First impressions were nice artwork and what an absolutely stonkin' opener with "Fight Night" heard on some early sampled releases. The first three tunes "Fight Night", "Wonderland" and "Mojo Town" are all great fiery guitar rockers that will go down very nicely live with some sizzling lead guitar work. "Angel Station" is the first ballad and despite the idiosyncratic title has that classic UFO structure with a lovely gentle rhythm and Mogg lyric. This also provides evidence that Mr Raymond's keyboard does still apparently exist. Criminally retired to the background he must have forgotten what his keys look like there is so little of it featured on the album. "Year of the Gun" is a catchy little thing of a pop-rock number, more lightweight and candidate for a single if ever there was one. Nice little hook and leads from Moore. The next two songs "The Last Stone Rider" and "Steal Away" are more forgettable album tracks, chug along guitar rockers although Moore plays some nice stuff on "Steal Away". "Burn Your House Down" is the second ballad..."second verse, same as the first" but not quite as good.
"The Fear" is a return to a bluesy feel with upfront harmonica, first impression reminiscent of a Dr. Feelgood type thing. "Waving Good Bye" is a nice ballad with a keyboard/acoustic verse that builds to a rocking chorus, the sort of tune they do so well (and have done better many times before). The so-called bonus tracks I like very much as they add variety and interest. "Other Men's Wives" is possibly one of my favourite tunes, more rock and roll based with Mogg on top form. Then there is the atmospheric bar-room blues number "Bag of Blues" which is a welcome change of pulse.

As ever Phil Mogg continues to impress throughout. A better soulful rock voice you will be hard pressed to find anywhere. Parker and Raymond are as ever the solid foundation of the genre, Raymond's writing credits noticeably adding the variety that exists amongst what is essentially a guitar album. Vinnie Moore is an incredible virtuoso talent and plays some tasty riffs but I agree with some of the negatives in the other reviews. Too much irritably squawking high-note vibrato is my little niggling complaint. I stick with what I said about The Visitor review and I'm still waiting. My favourite top-notch players have that killer solo they are famed for but with Moore I don't always find the work memorable.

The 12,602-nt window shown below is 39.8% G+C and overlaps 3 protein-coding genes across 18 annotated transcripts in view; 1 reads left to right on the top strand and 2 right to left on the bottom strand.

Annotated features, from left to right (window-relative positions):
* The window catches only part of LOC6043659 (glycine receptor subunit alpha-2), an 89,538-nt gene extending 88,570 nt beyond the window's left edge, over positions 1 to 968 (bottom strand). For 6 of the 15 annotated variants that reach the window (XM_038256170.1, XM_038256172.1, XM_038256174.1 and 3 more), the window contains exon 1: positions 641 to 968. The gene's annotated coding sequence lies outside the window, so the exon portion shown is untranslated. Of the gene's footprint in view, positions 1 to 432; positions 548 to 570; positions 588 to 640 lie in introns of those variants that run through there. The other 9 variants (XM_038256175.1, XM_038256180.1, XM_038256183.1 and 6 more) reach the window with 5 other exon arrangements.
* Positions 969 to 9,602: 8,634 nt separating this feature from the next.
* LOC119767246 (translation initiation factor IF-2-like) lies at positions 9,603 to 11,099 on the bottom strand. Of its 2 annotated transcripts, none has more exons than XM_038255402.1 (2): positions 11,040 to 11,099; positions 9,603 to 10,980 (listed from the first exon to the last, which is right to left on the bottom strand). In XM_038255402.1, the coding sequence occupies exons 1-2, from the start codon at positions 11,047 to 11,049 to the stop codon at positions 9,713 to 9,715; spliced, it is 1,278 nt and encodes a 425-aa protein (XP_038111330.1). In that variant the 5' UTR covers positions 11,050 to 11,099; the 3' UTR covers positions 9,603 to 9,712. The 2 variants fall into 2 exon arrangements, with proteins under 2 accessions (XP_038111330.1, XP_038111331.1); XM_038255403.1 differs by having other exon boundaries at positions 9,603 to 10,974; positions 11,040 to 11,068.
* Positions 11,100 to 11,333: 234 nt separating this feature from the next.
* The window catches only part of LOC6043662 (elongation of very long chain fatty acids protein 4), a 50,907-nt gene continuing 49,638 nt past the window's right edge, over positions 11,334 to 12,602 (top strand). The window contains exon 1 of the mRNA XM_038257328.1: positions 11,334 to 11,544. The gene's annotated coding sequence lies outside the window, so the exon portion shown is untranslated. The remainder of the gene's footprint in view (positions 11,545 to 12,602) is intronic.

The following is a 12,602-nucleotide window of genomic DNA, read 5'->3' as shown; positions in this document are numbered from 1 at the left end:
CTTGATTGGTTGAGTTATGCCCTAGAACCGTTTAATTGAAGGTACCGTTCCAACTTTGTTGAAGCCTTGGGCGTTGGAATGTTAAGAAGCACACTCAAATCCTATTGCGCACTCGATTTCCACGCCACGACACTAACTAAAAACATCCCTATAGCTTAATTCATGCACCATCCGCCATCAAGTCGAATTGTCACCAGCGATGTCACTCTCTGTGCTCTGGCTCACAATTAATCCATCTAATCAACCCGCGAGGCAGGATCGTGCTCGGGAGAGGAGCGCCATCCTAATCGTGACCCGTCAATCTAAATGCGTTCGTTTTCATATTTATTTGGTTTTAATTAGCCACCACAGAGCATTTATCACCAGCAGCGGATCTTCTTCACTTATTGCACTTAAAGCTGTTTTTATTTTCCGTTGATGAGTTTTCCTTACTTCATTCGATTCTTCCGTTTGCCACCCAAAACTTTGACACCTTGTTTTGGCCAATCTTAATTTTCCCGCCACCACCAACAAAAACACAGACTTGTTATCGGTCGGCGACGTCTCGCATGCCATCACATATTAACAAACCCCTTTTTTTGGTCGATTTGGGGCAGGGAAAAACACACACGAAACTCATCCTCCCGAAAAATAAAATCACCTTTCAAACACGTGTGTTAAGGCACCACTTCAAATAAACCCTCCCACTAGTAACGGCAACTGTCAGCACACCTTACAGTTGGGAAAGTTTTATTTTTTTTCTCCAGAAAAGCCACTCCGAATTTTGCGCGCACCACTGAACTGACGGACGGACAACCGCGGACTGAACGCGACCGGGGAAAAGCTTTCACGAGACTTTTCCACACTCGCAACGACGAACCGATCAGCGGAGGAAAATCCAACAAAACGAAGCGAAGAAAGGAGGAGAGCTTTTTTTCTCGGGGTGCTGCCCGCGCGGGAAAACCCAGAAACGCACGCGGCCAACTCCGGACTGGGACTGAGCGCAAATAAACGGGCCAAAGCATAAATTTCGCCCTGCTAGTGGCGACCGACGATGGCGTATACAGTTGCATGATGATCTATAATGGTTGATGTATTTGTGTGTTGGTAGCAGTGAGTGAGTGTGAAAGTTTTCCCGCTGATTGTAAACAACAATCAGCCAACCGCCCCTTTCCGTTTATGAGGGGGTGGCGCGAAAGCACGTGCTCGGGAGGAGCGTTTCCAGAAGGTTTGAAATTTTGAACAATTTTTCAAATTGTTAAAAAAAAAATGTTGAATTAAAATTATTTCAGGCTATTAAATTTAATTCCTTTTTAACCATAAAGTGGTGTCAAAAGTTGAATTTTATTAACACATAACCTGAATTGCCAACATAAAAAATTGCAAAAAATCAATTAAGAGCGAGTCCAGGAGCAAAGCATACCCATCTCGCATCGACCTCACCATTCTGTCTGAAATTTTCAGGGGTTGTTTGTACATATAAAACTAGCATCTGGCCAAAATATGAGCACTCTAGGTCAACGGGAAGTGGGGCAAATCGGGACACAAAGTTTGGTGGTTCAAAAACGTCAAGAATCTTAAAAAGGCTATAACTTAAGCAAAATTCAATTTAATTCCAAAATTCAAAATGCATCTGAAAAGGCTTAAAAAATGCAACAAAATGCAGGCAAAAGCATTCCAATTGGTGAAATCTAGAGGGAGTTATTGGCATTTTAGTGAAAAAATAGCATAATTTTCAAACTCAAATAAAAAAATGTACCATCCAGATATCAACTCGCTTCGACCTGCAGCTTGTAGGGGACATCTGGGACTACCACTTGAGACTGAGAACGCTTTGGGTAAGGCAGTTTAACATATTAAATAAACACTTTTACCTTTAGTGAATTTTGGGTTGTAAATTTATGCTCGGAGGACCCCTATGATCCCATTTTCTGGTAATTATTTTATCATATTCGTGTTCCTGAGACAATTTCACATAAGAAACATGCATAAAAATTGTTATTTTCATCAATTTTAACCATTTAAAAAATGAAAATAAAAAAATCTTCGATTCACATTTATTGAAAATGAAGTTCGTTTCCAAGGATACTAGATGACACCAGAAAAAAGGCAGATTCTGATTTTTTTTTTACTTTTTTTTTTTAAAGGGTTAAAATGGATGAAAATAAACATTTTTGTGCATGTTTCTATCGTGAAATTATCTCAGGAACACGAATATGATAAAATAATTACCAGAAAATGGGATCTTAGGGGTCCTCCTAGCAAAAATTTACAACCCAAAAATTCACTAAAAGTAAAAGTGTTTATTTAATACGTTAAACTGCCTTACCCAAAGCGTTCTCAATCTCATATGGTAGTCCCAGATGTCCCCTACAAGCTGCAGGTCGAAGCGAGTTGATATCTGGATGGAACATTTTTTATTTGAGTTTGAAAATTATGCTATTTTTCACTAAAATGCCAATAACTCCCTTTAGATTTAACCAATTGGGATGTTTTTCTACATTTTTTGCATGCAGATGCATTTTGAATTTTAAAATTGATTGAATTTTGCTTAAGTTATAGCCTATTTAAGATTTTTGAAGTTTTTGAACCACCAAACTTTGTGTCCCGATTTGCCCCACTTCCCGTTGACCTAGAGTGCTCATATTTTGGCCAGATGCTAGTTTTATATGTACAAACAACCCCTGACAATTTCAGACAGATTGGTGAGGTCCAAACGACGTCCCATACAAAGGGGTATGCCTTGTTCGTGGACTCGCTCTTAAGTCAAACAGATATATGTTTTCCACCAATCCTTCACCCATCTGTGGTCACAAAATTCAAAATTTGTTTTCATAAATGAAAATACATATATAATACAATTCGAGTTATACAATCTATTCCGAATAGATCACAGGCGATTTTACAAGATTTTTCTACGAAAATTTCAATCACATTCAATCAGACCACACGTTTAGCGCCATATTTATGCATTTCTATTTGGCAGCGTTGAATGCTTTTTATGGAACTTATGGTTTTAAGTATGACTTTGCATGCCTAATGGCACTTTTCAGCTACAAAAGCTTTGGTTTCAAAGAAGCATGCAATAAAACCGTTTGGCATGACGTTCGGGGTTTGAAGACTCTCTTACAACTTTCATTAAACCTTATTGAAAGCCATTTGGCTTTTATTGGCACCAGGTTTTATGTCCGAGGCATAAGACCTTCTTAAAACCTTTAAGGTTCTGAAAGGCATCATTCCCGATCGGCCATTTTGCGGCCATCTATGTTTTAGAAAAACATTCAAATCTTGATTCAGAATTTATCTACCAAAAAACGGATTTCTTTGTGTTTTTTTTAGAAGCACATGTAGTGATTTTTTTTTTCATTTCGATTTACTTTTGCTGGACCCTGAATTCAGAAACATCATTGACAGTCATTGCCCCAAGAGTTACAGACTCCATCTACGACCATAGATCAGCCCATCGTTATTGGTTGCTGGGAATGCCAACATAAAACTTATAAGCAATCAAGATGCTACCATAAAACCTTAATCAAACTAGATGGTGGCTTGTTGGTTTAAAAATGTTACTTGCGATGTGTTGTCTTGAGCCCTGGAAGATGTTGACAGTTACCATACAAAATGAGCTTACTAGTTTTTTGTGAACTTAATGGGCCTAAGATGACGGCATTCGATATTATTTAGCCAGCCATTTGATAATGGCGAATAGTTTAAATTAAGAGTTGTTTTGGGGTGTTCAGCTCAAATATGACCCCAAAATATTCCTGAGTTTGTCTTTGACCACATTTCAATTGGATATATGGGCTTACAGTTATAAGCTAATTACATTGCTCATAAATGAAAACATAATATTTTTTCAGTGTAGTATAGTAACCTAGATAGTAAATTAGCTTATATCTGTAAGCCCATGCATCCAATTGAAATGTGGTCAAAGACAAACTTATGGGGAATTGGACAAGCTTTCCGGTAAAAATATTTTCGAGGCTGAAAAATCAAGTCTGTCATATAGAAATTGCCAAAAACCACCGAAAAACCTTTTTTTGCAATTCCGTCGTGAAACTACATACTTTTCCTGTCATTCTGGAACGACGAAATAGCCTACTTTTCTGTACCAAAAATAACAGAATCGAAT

In summary I think it's pretty well stripped back to basics guitar rock nearly at it's very best. Lost is most of the bluesy feel of the last two offerings replaced with a sometimes heavier but narrow guitar formula. Old fashioned and tediously repetitive? I don't really care. Worthy of five stars.
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6 of 6 people found the following review helpful
on 19 March 2012
This album is just fantastic. I already converted three friends to UFO on the basis of this album alone. Just recommended that they get the Chrysalis Years 5-CD set too. Vinnie Moore's blues-rock guitar work is fabulous: fast when it needs to be, soleful, driving when it has to be. All the reviews here seem to pick a different track as a favourite. Mine happens to be Burn Your House Down, closely followed by Angel Station and The Last Stone Rider, but all the tracks have a hook, whether it's a catchy riff, clever lyrics or a stunning solo.